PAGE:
Fingerprints the new ATM PINs (The Daily Telegraph – Australia)
The bank has revealed it will explore introducing controversial technology that stores biometric data, replacing the need for PINs, after research suggested customers were willing to embrace it. [emphasis mine]
What percentage of people must embrace something before it ceases to be “controversial”? The article’s implicit answer is “more than 79%.”
The article is only five sentences long, so I’m not cherry-picking an odd sentence from a long article. The whole set of the article’s facts is that a bank’s study found that a Pareto of people are totally OK with fingerprint biometrics, which pretty much means that they’re the opposite of controversial.
You shouldn’t believe everything you read in a headline. I’ve supplied one above that is far more accurate but far less alarming than the one provided by the original story below.
Scientists Successfully ‘Hack’ Brain To Obtain Private Data (CBS – Seattle, WA)
The scientists took an off-the-shelf Emotiv brain-computer interface, a device that costs around $299, which allows users to interact with their computers by thought.
The scientists then sat their subjects in front of a computer screen and showed them images of banks, people, and PIN numbers. They then tracked the readings coming off of the brain, specifically the P300 signal.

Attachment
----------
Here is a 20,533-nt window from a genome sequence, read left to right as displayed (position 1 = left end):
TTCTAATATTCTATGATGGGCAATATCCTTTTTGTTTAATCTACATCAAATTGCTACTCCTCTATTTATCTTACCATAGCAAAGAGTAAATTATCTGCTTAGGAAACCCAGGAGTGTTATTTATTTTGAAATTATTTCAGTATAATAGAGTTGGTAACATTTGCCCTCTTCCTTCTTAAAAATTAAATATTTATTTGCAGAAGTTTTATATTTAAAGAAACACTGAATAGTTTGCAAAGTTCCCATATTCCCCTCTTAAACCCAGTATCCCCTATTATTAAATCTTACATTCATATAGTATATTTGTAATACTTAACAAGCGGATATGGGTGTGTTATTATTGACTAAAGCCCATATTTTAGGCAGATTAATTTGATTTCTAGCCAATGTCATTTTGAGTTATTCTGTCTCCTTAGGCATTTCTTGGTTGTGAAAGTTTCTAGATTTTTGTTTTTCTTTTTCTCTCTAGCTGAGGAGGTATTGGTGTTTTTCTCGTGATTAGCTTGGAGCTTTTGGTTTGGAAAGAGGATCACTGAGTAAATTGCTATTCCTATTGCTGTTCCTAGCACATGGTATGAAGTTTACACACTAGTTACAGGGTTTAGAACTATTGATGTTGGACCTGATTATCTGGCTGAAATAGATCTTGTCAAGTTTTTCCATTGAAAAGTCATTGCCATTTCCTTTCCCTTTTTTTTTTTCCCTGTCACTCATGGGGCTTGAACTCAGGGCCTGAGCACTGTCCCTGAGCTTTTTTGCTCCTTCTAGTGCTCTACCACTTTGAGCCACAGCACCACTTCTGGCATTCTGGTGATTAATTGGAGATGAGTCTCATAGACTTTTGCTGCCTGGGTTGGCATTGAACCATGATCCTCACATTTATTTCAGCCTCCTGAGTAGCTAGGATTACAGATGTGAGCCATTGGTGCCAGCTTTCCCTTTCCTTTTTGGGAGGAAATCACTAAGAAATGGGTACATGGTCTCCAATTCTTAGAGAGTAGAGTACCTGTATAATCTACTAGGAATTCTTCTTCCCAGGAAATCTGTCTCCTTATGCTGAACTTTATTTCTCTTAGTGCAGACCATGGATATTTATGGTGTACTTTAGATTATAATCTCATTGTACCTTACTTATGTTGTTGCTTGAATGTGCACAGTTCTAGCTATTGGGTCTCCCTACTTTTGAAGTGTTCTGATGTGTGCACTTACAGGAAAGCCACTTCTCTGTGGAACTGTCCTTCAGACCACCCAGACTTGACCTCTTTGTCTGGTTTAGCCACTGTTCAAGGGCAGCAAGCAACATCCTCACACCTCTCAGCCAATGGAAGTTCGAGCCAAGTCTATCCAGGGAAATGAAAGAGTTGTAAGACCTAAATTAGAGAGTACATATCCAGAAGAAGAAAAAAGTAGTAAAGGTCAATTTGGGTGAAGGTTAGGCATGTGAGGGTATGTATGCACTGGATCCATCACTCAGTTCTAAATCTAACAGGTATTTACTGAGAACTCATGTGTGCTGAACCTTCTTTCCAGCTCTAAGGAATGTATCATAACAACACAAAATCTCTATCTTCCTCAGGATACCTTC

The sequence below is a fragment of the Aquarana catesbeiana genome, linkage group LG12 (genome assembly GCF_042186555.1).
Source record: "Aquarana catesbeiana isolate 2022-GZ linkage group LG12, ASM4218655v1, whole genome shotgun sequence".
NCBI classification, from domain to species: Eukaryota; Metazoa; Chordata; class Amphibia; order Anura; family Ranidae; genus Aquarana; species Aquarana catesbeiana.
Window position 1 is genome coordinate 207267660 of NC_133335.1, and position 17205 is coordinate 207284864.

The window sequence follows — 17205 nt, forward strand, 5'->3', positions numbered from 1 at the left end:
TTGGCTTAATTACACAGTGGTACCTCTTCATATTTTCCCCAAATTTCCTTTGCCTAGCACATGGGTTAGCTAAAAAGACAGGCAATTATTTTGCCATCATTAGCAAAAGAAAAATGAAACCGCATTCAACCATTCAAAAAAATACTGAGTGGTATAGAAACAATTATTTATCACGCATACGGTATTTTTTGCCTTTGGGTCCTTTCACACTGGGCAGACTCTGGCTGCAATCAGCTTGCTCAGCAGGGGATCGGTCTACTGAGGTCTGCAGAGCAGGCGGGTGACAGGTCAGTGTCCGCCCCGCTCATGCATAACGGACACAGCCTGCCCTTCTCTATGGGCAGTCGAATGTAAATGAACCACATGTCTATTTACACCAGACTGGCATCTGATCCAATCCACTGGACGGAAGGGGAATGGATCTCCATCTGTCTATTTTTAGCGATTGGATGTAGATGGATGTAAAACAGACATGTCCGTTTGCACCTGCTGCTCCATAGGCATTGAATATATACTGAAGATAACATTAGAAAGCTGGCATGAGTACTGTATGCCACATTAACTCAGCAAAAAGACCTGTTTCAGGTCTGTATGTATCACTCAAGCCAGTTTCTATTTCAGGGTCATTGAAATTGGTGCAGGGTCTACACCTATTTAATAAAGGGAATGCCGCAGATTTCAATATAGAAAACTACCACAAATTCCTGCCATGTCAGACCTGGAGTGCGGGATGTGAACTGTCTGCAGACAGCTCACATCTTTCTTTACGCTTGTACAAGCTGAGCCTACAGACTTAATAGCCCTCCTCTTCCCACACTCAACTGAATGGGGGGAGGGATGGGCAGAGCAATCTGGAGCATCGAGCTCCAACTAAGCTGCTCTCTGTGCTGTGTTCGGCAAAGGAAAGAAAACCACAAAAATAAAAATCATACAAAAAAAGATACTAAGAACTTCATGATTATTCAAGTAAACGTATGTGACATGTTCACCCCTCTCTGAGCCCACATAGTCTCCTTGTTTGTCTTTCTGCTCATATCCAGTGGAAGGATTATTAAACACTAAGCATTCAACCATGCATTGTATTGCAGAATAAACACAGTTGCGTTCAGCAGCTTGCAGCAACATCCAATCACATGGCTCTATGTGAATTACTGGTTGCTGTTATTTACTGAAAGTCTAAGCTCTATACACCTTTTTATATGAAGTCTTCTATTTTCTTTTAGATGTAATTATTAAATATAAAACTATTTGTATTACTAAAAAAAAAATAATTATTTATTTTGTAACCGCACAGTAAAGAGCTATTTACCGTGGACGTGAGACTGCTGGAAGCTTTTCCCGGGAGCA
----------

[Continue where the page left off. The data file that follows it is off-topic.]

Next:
The P300 signal is typically given off when a person recognizes something meaningful, such as someone or something they interact with on a regular basis.
Scientists that conducted the experiment found they could reduce the randomness of the images by 15 to 40 percent, giving them a better chance of guessing the correct answer.
The case the author wants to make is way overstated, which it too bad because the topic is very interesting without over hyping it.
The controversial part of what the story describes (quoted above) is sort of a half-way house between the hack vs con discussion. I guess in the distant future, people will have to be more wary of street-corner magicians and psychologists but the PIN probably isn’t going anywhere any time soon.
This may be for a future post but I suspect that due to biometrics the PIN will become more common as complex passwords become more rare, even in the presence of brain-computer-interface wielding mountebanks.